TALLAHASSEE – In at least the third similar case filed by out-of-state residents, a federal appeals court Wednesday rejected an Oklahoma man’s constitutional challenge to being kept on a Florida sex offender registry.
A panel of the 11th U.S. Circuit Court of Appeals rejected arguments by Douglas Lindsey, who was convicted in 1999 of statutory rape, sodomy, and lewd molestation in Oklahoma and was required to register in Oklahoma as a sex offender.
In 2009, he successfully requested to be removed from the Oklahoma registry.
Lindsey moved to Martin County in 2011 and did not register in Florida as a sex offender, according to the ruling.
But the Florida Department of Law Enforcement in 2017 informed Lindsey he was required to register.
In 2019, he requested that the FDLE remove him from the Florida registry based on not being required to register in Oklahoma — a request the agency denied.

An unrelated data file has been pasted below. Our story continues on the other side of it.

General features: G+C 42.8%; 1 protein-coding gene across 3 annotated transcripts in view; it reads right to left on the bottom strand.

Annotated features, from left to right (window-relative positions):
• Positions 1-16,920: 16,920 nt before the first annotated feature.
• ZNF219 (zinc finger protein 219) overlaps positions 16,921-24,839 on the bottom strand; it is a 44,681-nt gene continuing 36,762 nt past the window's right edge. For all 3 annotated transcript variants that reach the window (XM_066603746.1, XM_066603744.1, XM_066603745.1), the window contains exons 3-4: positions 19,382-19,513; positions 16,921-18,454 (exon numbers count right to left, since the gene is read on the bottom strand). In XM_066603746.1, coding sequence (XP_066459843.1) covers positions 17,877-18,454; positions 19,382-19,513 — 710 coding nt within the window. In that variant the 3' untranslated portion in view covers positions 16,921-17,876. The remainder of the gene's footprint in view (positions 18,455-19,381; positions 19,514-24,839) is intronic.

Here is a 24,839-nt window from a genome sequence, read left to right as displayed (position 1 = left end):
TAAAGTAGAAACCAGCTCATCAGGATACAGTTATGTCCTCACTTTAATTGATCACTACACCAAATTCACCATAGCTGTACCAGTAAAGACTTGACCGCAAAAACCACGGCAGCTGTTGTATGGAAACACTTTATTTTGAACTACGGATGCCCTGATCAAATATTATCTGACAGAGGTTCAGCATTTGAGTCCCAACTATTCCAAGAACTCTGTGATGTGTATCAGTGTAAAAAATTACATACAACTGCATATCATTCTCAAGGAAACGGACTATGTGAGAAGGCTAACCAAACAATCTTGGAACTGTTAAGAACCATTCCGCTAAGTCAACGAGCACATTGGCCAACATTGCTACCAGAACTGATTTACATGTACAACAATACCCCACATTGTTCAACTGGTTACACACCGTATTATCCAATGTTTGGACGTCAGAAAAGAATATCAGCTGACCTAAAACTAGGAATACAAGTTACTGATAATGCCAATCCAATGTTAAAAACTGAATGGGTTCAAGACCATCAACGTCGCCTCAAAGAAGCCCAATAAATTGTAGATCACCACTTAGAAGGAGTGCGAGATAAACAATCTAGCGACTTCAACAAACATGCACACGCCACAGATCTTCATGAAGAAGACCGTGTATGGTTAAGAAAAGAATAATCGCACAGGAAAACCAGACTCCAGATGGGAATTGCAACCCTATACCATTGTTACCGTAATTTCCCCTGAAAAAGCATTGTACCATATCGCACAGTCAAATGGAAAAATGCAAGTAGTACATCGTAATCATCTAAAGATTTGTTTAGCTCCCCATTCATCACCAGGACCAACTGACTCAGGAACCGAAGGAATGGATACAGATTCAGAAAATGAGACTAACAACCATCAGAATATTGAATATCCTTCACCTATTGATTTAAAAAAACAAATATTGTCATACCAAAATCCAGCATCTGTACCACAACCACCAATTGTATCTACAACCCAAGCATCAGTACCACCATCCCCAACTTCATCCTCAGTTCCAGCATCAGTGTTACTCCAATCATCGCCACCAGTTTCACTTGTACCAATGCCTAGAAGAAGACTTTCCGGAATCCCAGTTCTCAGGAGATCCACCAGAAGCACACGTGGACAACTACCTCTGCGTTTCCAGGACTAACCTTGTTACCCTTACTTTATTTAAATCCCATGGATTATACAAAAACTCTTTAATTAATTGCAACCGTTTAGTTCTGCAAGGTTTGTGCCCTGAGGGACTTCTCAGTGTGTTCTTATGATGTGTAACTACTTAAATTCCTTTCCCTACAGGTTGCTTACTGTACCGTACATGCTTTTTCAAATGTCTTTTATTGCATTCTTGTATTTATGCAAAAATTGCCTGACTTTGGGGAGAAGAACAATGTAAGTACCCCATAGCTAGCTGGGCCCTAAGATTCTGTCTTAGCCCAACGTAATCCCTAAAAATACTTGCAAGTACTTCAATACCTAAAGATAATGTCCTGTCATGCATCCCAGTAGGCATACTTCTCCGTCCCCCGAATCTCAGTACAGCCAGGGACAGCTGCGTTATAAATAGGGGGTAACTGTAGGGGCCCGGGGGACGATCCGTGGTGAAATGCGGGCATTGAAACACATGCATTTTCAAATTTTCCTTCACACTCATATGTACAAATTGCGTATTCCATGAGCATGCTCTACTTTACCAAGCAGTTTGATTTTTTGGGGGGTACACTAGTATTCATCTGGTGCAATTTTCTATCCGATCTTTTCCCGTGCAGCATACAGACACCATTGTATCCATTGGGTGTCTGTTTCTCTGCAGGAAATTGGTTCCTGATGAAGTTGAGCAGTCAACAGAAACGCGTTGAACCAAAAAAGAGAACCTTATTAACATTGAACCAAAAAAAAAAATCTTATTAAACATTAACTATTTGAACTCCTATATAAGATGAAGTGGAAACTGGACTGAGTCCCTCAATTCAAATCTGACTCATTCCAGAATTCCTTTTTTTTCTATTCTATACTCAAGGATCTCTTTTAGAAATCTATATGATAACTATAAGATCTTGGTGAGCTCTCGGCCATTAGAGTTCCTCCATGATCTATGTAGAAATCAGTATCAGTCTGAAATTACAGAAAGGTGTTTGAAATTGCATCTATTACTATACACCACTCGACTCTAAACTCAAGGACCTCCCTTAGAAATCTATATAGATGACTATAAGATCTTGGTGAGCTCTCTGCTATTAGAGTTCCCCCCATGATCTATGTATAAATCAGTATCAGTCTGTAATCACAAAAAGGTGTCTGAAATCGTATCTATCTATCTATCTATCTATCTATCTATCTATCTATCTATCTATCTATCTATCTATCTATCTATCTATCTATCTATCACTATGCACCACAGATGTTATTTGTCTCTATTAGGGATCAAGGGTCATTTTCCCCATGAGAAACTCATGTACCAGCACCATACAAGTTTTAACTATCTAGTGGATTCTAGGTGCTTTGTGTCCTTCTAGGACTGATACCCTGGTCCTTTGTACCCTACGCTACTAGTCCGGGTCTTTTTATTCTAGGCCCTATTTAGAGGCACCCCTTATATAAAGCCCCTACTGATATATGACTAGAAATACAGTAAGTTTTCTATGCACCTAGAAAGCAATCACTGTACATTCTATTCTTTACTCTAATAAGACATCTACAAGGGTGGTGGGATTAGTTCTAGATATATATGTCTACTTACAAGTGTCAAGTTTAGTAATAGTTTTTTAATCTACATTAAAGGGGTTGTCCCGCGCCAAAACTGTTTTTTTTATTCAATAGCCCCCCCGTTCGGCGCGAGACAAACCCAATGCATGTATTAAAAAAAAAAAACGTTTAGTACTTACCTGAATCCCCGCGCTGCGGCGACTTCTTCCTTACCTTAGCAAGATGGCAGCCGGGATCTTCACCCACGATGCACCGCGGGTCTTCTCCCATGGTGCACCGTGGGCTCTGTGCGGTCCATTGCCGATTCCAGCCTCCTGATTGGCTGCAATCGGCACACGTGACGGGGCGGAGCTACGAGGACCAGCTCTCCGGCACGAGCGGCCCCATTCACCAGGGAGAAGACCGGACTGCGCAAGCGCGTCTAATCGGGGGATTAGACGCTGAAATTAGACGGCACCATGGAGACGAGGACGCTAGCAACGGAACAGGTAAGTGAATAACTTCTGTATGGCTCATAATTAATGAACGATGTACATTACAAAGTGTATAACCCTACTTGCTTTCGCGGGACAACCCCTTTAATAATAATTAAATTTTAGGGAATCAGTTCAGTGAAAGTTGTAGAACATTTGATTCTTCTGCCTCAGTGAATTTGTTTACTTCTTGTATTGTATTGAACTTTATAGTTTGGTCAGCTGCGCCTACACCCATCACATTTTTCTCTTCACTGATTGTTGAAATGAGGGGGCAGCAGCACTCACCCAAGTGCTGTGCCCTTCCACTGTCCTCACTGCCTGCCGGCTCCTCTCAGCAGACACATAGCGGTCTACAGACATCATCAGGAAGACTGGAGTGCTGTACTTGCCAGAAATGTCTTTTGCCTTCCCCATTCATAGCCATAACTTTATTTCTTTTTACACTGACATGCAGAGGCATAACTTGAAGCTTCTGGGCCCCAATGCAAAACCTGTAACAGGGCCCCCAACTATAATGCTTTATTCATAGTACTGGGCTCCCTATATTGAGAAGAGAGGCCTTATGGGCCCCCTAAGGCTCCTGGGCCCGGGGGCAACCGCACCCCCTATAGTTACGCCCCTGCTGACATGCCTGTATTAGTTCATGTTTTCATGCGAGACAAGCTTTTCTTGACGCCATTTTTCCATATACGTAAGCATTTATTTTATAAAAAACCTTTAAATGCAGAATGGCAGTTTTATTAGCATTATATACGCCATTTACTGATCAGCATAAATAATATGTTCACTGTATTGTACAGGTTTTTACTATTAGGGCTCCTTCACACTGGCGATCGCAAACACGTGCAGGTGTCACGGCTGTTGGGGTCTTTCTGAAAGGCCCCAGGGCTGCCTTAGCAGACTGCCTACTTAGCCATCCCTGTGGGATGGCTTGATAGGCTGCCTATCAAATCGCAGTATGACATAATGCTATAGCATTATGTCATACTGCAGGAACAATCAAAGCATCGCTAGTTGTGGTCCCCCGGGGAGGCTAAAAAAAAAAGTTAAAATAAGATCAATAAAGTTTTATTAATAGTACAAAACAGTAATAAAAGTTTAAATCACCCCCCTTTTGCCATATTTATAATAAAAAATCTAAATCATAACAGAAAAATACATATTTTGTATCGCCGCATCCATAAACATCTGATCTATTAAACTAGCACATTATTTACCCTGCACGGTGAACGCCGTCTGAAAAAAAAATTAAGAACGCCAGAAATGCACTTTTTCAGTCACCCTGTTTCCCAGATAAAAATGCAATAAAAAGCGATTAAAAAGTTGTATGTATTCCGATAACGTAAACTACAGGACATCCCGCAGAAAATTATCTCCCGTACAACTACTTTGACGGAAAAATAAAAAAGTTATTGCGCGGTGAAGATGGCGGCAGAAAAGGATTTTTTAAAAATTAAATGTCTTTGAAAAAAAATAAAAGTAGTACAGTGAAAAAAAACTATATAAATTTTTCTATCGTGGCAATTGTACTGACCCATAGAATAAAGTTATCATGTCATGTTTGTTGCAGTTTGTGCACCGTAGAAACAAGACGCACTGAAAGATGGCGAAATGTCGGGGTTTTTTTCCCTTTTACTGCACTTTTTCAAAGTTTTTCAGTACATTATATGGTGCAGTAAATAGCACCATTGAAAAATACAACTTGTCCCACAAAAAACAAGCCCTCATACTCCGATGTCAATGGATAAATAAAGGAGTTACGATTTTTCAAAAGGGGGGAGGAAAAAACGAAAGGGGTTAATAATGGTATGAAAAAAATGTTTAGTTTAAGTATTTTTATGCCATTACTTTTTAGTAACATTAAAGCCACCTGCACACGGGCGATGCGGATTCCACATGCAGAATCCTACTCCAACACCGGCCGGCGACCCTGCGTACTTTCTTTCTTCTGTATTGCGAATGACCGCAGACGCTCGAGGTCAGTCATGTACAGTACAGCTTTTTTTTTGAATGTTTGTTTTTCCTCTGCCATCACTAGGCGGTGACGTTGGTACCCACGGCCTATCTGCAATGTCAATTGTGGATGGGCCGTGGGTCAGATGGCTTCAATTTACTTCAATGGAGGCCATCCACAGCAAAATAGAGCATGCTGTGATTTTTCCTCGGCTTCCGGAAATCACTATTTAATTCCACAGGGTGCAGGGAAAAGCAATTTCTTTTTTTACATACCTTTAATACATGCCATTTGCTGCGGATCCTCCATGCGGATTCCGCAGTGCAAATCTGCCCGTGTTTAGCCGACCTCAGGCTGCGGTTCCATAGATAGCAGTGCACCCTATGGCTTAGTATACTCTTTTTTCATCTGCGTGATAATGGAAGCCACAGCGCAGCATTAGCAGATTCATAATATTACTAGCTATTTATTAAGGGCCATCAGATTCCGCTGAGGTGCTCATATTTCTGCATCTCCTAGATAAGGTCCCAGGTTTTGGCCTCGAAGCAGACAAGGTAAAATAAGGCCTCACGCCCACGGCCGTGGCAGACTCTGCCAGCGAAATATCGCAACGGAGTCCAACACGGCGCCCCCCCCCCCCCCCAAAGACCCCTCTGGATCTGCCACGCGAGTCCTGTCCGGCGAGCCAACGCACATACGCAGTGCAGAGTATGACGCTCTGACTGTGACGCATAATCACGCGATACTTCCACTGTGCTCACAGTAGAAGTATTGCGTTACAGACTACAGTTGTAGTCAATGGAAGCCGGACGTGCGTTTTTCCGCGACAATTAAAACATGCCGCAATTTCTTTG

Lindsey in 2020 moved back to Oklahoma and later filed a federal lawsuit alleging that Florida violated his constitutional rights because it kept him on its registry, which is publicly accessible on the internet.
The Atlanta-based appeals court Wednesday upheld a decision by a district judge to dismiss the case.
“Florida has a legitimate interest in prescribing the manner in which it protects the health and welfare of its citizens from persons convicted of sex offenses,” said the 12-page ruling by Judges Adalberto Jordan, Robin Rosenbaum and Andrew Brasher.